(Merrell, 351 pages, $49.95)
By Bob Willoughby
Foreword by Sydney Pollack
A good movie-set photographer must be a great tightrope walker, somehow managing never to be a distraction to actors or directors, yet to be everywhere present, ever at the ready. Beginning in the early 1950s, Bob Willoughby became one of the most successful photojournalists in the film industry and the first "outside" photographer to work on Hollywood's closed sets. His images of such cinema icons as Marilyn Monroe and John Wayne are so ingrained in our cultural consciousness they practically defined those stars. And while actors and actresses garnered Willoughby the magazine covers, they were not the only apples of his eye.
His own considerable interest in filmmaking kept him training his lenses on directors. Star Makers has gathered more than 30 years of Willoughby's observations under one roof with 500-plus illustrations. It is a unique record of more than 50 directors in action — with filmographies for each — accompanied by Willoughby's descriptions, explanations, opinions, insights.
In a long spread on Mike Nichols' plunge into his first film, Who's Afraid of Virginia Woolf? (1965), Willoughby reports that Nichols "borrowed veteran film specialist Doane Harrison from Billy Wilder for advice on cutting and shooting..." He also tells of some members of the crew leaving the job after the first week because the script's "dialogue was so acid, so bitter."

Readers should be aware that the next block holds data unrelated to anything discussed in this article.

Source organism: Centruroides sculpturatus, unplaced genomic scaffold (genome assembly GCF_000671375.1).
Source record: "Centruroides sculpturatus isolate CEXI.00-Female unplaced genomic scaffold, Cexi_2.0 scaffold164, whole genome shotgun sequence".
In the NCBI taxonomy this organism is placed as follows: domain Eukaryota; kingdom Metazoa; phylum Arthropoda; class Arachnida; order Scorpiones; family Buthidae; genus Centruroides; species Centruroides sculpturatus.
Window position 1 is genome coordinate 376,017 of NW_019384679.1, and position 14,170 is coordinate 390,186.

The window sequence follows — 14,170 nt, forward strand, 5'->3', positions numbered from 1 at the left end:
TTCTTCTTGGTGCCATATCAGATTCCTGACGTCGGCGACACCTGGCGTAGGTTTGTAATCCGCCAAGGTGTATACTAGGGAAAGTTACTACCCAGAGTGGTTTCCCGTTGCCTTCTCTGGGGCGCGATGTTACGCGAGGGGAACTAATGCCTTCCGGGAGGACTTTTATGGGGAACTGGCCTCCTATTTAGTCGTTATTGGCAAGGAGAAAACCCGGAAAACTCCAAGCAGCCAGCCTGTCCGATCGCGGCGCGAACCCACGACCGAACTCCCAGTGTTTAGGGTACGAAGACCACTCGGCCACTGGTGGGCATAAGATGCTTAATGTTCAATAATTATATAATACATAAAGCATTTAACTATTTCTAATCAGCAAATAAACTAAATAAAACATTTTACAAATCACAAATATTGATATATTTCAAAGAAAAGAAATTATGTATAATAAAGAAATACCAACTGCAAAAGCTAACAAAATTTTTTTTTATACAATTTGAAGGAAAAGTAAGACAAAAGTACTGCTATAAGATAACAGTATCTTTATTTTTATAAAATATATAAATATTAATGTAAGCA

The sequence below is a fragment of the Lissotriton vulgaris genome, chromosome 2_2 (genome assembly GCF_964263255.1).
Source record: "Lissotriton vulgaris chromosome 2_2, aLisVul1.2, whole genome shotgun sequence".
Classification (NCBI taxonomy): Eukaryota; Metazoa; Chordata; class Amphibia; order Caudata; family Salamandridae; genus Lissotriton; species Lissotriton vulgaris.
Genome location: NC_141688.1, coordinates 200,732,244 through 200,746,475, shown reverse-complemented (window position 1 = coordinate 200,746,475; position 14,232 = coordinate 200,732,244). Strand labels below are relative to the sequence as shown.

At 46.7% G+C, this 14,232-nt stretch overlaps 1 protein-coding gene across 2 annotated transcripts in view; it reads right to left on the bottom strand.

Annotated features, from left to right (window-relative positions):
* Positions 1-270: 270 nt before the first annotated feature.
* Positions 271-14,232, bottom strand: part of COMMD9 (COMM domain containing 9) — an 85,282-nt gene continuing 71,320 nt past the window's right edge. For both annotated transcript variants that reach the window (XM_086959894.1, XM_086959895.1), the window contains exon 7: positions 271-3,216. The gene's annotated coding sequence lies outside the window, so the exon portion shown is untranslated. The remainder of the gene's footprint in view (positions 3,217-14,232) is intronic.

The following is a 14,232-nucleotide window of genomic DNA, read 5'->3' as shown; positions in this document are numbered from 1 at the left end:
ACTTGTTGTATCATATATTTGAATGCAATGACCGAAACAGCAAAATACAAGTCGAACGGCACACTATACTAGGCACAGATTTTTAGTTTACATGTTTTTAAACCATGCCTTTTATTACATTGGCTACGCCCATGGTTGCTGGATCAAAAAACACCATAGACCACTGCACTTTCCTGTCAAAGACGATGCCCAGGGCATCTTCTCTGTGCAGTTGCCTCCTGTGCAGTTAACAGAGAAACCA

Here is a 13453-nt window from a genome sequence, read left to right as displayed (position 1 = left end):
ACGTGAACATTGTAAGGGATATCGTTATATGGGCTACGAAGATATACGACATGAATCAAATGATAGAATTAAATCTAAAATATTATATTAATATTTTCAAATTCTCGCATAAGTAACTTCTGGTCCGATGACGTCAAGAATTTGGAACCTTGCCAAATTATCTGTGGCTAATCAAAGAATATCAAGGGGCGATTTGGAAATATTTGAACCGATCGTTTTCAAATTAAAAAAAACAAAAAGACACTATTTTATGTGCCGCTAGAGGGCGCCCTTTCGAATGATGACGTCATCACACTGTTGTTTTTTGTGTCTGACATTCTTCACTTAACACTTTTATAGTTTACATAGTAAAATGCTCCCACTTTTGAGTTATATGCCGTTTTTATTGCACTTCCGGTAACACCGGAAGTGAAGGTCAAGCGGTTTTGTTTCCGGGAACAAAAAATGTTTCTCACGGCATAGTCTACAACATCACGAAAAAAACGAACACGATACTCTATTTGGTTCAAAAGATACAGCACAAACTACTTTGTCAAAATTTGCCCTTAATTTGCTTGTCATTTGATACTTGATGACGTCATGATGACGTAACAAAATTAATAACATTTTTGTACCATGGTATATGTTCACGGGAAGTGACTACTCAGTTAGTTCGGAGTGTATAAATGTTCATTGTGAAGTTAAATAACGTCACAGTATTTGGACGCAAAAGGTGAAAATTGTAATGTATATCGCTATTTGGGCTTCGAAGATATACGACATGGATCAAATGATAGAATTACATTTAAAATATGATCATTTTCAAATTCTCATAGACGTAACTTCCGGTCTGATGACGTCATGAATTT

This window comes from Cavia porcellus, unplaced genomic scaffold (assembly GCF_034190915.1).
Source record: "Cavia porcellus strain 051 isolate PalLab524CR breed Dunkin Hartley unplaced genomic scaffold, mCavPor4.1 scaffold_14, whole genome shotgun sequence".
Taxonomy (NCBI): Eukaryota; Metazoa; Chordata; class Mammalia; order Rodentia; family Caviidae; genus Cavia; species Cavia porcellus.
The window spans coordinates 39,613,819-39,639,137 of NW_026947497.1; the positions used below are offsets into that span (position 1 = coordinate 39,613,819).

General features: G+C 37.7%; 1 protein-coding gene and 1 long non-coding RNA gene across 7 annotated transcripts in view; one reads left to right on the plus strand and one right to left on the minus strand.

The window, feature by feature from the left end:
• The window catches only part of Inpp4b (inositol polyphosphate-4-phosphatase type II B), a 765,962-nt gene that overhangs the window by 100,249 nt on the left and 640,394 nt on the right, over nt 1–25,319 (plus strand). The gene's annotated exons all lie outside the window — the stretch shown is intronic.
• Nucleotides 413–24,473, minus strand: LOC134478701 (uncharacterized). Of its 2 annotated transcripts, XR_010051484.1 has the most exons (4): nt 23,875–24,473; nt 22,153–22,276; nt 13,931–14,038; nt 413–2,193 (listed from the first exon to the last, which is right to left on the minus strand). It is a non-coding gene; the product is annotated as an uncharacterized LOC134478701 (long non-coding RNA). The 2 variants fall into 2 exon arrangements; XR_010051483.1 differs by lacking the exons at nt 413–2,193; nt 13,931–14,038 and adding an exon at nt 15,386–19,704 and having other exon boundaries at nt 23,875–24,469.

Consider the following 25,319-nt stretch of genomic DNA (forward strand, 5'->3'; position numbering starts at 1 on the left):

"Veteran film director George Cukor was a character," Willoughby writes in his coverage of My Fair Lady (1963). "It was terrific to photograph him emoting as he acted out parts for the actors." When "Cukor became anxious about the actors being distracted, [he] built [a] series of baffles around the area being filmed." Willoughby's wide shot of the baffled set documents a valuable piece of film history. Someone on the crew told him that "he had heard of these baffles being put around the set only once before: when Cukor was directing Garbo at MGM."
Alfred Hitchcock's penchant for unique production devices are evident in Marnie (1964), as Willoughby shows us special ceiling tracks for a camera descending under fold-back balustrades. Another shot is of actress Tippi Hedren being bizarrely lowered to a bed by a heavy strap held by men on either side of the camera. Hitchcock was gracious and helpful to Willoughby. David Lean on Ryan's Daughter (1969) was not. During Rosemary's Baby (1967), Roman Polanski told Bob that he never made a master shot so that it would be harder for "the studio to recut his films." On The Children's Hour (1961), William Wyler (of the million and two takes) was very interested in what Willoughby chose to shoot.
Sydney Pollack "was the most cooperative director" of all. During They Shoot Horses, Don't They? (1969), Willoughby writes, "He would hold the roll until my radio-controlled cameras [mounted on the movie camera] were in place and ready to track his action." And in his Introduction, Pollack writes that Willoughby understood the Horses material so well, he helped the director tell the story of his own film.
Review written by Lisa Mitchell